What does your baby remember from the womb?

Does playing Mozart to your pregnant belly really make a difference?

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  • The moment you find out you're pregnant, you can't wait to meet your little one. While you spend those nine months preparing for a baby, you're also preparing your baby for the world. As your belly grows, you and your husband are talking to the little angel, playing music and reading them stories.

  • But how much of this does your baby actually remember once they're born? Does any of that actually stay with them? Research reveals the five things babies remember from your womb:

  • 1. Words

  • While babies may not be able to completely understand the words they're hearing, they definitely recognize the familiar sounds.Science Magazine reported on a study which found that newborns responded positively to completely made-up words that had been repeated to them while still in the womb.

  • It has even been discovered that babies begin to familiarize themselves with the languages their parents speak. In another study, if parents spoke to their unborn child in English, the baby later showed signs of recognizing that language. In contrast, the baby perceived other languages (like Swedish vowel sounds) as unfamiliar.

  • 2. Songs

  • We've heard the rumor that playing Mozart for your unborn baby supposedly makes them smarter, but we're not actually so sure how true that is. We do know, however, that babies remember songs they listened to in the womb.

  • The Guardian reported on a study which played "Twinkle Twinkle Little Star" to pregnant women five times a week for the second half of their pregnancy. The study also included a control group of pregnant women who did not play the song. Once all the babies were born, scientists played the song for the babies. Those who had listened to it while in the womb responded with a higher electric activity than those in the control group.

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  • 3. Stress

  • It's natural to get a little stressed from time to time during your pregnancy. But your baby essentially feels everything you do, so too much stress can turn your womb into a high-stress environment.

  • High levels of stress hormones creep into the placenta, which could potentially make your baby more anxious and irritable. To avoid these kinds of potential problems, be sure to take care of yourself. Let yourself rest and relax, eat well and exercise to help lower your stress while pregnant.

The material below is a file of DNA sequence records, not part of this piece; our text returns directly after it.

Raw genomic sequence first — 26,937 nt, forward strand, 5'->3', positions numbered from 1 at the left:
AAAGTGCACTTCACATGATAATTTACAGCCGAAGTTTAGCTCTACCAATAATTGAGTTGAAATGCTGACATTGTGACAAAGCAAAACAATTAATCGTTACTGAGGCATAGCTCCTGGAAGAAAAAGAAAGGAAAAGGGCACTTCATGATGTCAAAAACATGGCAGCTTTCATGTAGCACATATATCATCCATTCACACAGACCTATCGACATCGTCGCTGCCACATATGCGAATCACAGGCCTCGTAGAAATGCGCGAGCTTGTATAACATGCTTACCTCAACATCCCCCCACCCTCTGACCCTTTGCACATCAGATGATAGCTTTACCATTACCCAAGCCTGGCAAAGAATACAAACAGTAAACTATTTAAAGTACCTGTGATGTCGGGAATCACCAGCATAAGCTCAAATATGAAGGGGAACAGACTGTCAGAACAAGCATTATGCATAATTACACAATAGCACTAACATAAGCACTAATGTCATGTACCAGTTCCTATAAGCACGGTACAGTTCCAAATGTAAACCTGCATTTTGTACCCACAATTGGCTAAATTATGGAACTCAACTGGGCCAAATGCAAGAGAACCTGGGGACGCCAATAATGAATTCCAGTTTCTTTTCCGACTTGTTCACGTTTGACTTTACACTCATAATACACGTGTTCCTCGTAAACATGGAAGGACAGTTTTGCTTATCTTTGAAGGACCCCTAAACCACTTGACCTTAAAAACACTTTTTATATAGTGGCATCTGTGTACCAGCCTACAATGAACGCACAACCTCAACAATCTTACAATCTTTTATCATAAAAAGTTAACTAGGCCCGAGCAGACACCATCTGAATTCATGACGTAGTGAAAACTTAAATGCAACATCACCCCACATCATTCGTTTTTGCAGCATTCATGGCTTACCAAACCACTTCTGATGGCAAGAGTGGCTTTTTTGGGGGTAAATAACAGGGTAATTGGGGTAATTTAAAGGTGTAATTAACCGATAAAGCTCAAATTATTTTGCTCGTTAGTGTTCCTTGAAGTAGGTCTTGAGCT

• 4. Food

  • So your baby doesn't exactly eat or drink anything while in the womb, but they do develop taste buds as early as 13 weeks gestation. They are surrounded by your amniotic fluid, which they start swallowing pretty early on into your pregnancy. The amniotic fluid carries the flavors of your diet, just like your breast milk. During the last trimester, your baby will swallow up to a liter of amniotic fluid a day to prepare for breastfeeding.

  • By birth, babies already can show a preference for different tastes and flavors. Some studies even suggest that the more variety a pregnant woman includes in her diet while pregnant, the less picky of an eater her baby will be.

  • 5. Mommy's scent

  • A mother's amniotic fluid not only carries the taste of what she eats, but its smell, too.

  • During a baby's first hours after birth, they rely on their sense of smell better than their sense of vision, and that helps them to detect their mother. Studies have found that if a mother washes just one breast after birth and before breastfeeding, the baby will prefer to nurse at the unwashed breast.

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  • Your sweet baby learns a lot as they grow in your womb - it's clear that their relationship with mommy begins long before you get to hold them for the first time.

  • Has your baby done anything to prove they remember things from the womb? We'd love to hear about your experiences; Please share in the comments!

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Emily Brady is a member of the FamilyShare content team. She studied Communication with an emphasis in journalism. She loves photography and finding a good book to read in her hammock on a sunny, breezy day.

Website: https://emilyaftonbrady.wordpress.com/

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